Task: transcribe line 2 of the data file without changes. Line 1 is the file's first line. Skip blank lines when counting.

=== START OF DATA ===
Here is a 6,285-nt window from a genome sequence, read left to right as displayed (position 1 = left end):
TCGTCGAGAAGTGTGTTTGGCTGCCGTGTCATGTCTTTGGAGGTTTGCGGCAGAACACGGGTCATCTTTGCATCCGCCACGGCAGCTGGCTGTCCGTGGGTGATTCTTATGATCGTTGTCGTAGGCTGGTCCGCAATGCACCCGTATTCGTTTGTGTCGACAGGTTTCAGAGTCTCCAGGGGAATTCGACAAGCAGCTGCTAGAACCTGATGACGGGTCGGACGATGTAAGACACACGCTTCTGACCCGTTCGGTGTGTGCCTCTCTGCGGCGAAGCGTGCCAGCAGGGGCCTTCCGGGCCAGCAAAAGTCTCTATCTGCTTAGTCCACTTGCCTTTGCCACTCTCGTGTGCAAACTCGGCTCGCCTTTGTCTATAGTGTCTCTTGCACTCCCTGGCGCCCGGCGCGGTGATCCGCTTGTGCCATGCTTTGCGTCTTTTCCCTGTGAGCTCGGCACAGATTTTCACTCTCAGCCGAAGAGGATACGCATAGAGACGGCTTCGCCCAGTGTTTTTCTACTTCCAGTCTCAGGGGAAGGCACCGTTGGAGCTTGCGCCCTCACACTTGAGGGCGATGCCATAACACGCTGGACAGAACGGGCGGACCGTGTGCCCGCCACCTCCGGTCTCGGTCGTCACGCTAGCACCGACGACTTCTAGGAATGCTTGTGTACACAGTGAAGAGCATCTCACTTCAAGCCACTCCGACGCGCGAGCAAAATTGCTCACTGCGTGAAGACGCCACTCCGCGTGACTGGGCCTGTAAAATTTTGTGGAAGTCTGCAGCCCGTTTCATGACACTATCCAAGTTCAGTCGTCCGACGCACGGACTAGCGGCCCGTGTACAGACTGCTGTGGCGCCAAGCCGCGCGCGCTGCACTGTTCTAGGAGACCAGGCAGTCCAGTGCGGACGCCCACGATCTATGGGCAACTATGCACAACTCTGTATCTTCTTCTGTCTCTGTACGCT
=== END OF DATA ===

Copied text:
TCGTCGAGAAGTGTGTTTGGCTGCCGTGTCATGTCTTTGGAGGTTTGCGGCAGAACACGGGTCATCTTTGCATCCGCCACGGCAGCTGGCTGTCCGTGGGTGATTCTTATGATCGTTGTCGTAGGCTGGTCCGCAATGCACCCGTATTCGTTTGTGTCGACAGGTTTCAGAGTCTCCAGGGGAATTCGACAAGCAGCTGCTAGAACCTGATGACGGGTCGGACGATGTAAGACACACGCTTCTGACCCGTTCGGTGTGTGCCTCTCTGCGGCGAAGCGTGCCAGCAGGGGCCTTCCGGGCCAGCAAAAGTCTCTATCTGCTTAGTCCACTTGCCTTTGCCACTCTCGTGTGCAAACTCGGCTCGCCTTTGTCTATAGTGTCTCTTGCACTCCCTGGCGCCCGGCGCGGTGATCCGCTTGTGCCATGCTTTGCGTCTTTTCCCTGTGAGCTCGGCACAGATTTTCACTCTCAGCCGAAGAGGATACGCATAGAGACGGCTTCGCCCAGTGTTTTTCTACTTCCAGTCTCAGGGGAAGGCACCGTTGGAGCTTGCGCCCTCACACTTGAGGGCGATGCCATAACACGCTGGACAGAACGGGCGGACCGTGTGCCCGCCACCTCCGGTCTCGGTCGTCACGCTAGCACCGACGACTTCTAGGAATGCTTGTGTACACAGTGAAGAGCATCTCACTTCAAGCCACTCCGACGCGCGAGCAAAATTGCTCACTGCGTGAAGACGCCACTCCGCGTGACTGGGCCTGTAAAATTTTGTGGAAGTCTGCAGCCCGTTTCATGACACTATCCAAGTTCAGTCGTCCGACGCACGGACTAGCGGCCCGTGTACAGACTGCTGTGGCGCCAAGCCGCGCGCGCTGCACTGTTCTAGGAGACCAGGCAGTCCAGTGCGGACGCCCACGATCTATGGGCAACTATGCACAACTCTGTATCTTCTTCTGTCTCTGTACGCT